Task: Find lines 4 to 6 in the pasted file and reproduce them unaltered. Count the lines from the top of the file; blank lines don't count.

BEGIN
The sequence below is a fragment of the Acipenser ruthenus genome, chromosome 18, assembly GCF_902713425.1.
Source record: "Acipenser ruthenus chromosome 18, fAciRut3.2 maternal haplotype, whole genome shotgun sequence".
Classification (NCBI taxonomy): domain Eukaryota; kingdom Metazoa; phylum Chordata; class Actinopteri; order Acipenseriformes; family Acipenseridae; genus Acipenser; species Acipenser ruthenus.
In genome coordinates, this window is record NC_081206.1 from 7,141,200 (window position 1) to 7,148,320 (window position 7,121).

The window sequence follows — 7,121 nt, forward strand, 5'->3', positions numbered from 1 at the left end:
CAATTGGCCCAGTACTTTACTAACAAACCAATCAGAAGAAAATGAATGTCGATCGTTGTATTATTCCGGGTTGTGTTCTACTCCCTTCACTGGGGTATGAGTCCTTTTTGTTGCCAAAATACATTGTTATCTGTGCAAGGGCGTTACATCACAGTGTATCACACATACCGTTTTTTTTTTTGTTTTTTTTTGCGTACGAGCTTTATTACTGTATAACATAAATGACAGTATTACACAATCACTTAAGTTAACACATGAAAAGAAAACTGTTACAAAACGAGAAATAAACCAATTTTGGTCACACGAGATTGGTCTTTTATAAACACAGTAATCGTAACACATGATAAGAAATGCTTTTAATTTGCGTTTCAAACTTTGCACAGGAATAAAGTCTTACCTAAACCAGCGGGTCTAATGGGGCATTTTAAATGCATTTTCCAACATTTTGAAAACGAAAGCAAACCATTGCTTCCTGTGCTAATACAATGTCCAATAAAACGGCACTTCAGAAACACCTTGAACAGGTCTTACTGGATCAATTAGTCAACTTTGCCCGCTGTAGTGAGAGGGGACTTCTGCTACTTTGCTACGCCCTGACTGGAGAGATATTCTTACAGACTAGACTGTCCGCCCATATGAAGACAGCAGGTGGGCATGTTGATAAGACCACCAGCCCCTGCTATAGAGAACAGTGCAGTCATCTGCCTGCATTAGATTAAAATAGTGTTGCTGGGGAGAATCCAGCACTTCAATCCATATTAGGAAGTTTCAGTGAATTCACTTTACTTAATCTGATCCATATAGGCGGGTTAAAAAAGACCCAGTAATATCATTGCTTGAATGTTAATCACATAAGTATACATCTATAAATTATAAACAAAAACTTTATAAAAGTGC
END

In genome coordinates, this window is record NC_081206.1 from 7,141,200 (window position 1) to 7,148,320 (window position 7,121).

The window sequence follows — 7,121 nt, forward strand, 5'->3', positions numbered from 1 at the left end:
CAATTGGCCCAGTACTTTACTAACAAACCAATCAGAAGAAAATGAATGTCGATCGTTGTATTATTCCGGGTTGTGTTCTACTCCCTTCACTGGGGTATGAGTCCTTTTTGTTGCCAAAATACATTGTTATCTGTGCAAGGGCGTTACATCACAGTGTATCACACATACCGTTTTTTTTTTTGTTTTTTTTTGCGTACGAGCTTTATTACTGTATAACATAAATGACAGTATTACACAATCACTTAAGTTAACACATGAAAAGAAAACTGTTACAAAACGAGAAATAAACCAATTTTGGTCACACGAGATTGGTCTTTTATAAACACAGTAATCGTAACACATGATAAGAAATGCTTTTAATTTGCGTTTCAAACTTTGCACAGGAATAAAGTCTTACCTAAACCAGCGGGTCTAATGGGGCATTTTAAATGCATTTTCCAACATTTTGAAAACGAAAGCAAACCATTGCTTCCTGTGCTAATACAATGTCCAATAAAACGGCACTTCAGAAACACCTTGAACAGGTCTTACTGGATCAATTAGTCAACTTTGCCCGCTGTAGTGAGAGGGGACTTCTGCTACTTTGCTACGCCCTGACTGGAGAGATATTCTTACAGACTAGACTGTCCGCCCATATGAAGACAGCAGGTGGGCATGTTGATAAGACCACCAGCCCCTGCTATAGAGAACAGTGCAGTCATCTGCCTGCATTAGATTAAAATAGTGTTGCTGGGGAGAATCCAGCACTTCAATCCATATTAGGAAGTTTCAGTGAATTCACTTTACTTAATCTGATCCATATAGGCGGGTTAAAAAAGACCCAGTAATATCATTGCTTGAATGTTAATCACATAAGTATACATCTATAAATTATAAACAAAAACTTTATAAAAGTGC